Melange_Getting the Rendered Image's ... [SOLVED]



  • On 15/09/2016 at 09:34, xxxxxxxx wrote:

    User Information:
    Cinema 4D Version:    
    Platform:   Windows  ;   
    Language(s) :     C++  ;

    ---------
    Hi,

    I'm trying to get the rgba colors from a render done with a .c4d file using Melange.
    AFAIK. This is done by using the rgba_data in the UpdateImage() callback. But it's returning jibberish values for me.
    What am I doing wrong?
    How do I get the correct rgba color values for each pixel in the rendered image?

    Here is a very simple (but complete) example that I've built for testing purposes:

    //This is a very simple example that uses only one thread to render a .c4d file  
    //NOTE: the file paths to my c4d.exe server and .c4d file are hard coded to make the code simpler  
    //In the .c4d file being rendered. There is no image output path set in the render settings. The rendered image is created in memory only  
    //I'm just rendering a cube with a dark colored material on it as a test case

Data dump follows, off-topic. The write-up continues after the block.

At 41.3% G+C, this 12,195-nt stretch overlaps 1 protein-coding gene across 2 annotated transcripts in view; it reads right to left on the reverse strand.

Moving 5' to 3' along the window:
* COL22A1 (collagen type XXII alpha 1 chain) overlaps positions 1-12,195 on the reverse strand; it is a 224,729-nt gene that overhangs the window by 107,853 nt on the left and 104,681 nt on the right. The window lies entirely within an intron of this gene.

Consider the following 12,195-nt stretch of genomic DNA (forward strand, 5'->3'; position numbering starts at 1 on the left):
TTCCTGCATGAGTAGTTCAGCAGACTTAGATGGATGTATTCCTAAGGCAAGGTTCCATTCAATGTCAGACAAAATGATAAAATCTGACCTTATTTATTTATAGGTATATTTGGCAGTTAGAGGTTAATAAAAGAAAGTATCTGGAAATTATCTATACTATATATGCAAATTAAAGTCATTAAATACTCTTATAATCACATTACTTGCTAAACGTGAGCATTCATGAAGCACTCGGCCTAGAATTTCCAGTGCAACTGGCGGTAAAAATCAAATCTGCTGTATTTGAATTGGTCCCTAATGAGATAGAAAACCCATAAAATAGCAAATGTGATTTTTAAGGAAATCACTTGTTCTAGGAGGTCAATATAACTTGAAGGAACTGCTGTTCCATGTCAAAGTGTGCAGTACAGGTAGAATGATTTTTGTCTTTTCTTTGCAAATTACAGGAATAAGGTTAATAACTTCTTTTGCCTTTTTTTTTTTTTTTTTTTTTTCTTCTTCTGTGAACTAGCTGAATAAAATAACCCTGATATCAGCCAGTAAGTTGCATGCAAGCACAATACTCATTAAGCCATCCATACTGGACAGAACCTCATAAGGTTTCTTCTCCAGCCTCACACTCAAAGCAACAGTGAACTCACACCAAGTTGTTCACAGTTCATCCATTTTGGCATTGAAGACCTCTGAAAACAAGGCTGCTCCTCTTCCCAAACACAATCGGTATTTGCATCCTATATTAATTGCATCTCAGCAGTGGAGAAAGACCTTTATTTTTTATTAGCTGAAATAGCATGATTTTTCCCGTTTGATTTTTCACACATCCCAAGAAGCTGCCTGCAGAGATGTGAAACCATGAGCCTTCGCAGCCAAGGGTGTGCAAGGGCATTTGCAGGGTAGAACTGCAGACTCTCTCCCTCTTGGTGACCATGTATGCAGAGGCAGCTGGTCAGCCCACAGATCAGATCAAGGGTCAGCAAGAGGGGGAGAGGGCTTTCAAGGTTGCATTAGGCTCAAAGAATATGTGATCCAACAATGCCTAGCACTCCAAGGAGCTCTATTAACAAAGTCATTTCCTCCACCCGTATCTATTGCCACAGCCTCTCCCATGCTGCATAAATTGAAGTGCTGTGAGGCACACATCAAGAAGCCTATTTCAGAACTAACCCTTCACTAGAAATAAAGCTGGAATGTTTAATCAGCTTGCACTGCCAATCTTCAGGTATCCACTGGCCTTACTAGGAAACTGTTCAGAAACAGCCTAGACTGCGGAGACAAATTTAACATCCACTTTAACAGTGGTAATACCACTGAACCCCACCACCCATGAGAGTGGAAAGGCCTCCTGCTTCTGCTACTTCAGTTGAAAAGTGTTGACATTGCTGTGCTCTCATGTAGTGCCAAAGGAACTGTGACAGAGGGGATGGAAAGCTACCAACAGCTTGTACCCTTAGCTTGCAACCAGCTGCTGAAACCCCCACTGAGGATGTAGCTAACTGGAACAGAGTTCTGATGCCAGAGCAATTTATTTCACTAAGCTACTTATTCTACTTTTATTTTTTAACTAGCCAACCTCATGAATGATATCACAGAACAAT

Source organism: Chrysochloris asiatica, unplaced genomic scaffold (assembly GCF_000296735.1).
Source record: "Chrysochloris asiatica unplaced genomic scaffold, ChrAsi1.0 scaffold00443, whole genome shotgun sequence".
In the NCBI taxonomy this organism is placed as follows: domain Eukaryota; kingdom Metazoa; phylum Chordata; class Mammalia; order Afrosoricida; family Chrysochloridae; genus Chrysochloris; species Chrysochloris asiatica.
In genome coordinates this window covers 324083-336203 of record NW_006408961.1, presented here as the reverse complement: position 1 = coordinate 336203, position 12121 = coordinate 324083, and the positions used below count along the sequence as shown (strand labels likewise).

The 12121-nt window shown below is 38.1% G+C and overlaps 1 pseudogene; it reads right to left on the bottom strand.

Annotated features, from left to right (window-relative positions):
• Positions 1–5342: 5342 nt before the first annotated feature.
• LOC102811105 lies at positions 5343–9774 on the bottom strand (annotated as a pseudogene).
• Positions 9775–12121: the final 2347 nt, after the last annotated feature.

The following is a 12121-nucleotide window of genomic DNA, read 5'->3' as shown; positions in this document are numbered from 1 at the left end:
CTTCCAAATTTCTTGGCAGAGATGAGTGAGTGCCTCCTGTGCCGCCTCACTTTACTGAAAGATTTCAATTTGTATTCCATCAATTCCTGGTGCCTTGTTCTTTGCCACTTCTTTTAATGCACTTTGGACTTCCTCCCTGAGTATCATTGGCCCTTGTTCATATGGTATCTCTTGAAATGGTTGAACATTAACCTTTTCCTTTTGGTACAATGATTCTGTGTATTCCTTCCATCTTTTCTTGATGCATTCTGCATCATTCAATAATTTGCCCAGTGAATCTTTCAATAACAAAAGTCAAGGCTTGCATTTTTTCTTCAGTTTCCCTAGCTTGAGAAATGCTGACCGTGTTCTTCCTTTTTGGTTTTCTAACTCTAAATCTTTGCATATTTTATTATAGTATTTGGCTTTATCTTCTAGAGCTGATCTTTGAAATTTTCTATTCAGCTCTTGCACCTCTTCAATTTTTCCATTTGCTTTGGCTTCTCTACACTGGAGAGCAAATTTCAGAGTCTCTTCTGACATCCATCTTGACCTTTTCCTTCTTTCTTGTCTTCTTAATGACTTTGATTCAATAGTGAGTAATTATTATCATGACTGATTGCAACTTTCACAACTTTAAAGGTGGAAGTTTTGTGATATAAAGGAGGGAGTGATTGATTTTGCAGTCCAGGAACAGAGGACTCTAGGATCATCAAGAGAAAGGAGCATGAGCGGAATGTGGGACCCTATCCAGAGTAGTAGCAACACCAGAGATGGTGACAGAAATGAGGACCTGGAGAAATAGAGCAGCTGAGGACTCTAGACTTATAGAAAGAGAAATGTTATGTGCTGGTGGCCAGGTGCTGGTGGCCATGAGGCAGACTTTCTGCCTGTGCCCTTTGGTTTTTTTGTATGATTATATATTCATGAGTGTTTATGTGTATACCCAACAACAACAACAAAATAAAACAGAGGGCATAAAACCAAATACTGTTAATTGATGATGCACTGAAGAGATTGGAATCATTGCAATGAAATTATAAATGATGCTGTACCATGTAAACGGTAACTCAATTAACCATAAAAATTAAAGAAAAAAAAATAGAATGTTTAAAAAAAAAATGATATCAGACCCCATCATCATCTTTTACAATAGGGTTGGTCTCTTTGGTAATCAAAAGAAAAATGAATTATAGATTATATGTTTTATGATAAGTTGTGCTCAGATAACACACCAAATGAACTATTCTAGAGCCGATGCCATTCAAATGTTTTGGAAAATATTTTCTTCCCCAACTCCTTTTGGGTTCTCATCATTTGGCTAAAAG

//I'm trying to get the rgba color values from the rendered image that's in memory. So I can write a copy of it in my Qt application  
    //The renderconnection example does this somehow with win32 code using the WinUpdateImage() callback function  
    //I cannot figure out how this is being done.  How do I get the rgba colors from this callback?  
    //The rgba_data values I get from it are jibberish!!  
      
      
    #include <windows.h>  
    #include <iostream>  
    using namespace std;  
      
    #include "c4d_file.h"  
    #include "default_alien_overloads.h"  
    #include <c4d_renderconnection.h>   //Needed for rendering  
    using namespace melange;  
      
    enum  
    {  
      APPID = 1234567   //Temporary ID ONLY!!!  
    };  
      
    void GetWriterInfo(Int32 &id, String &appname)  
    {  
      id = APPID;  
      appname = "My Melange Example";  
    }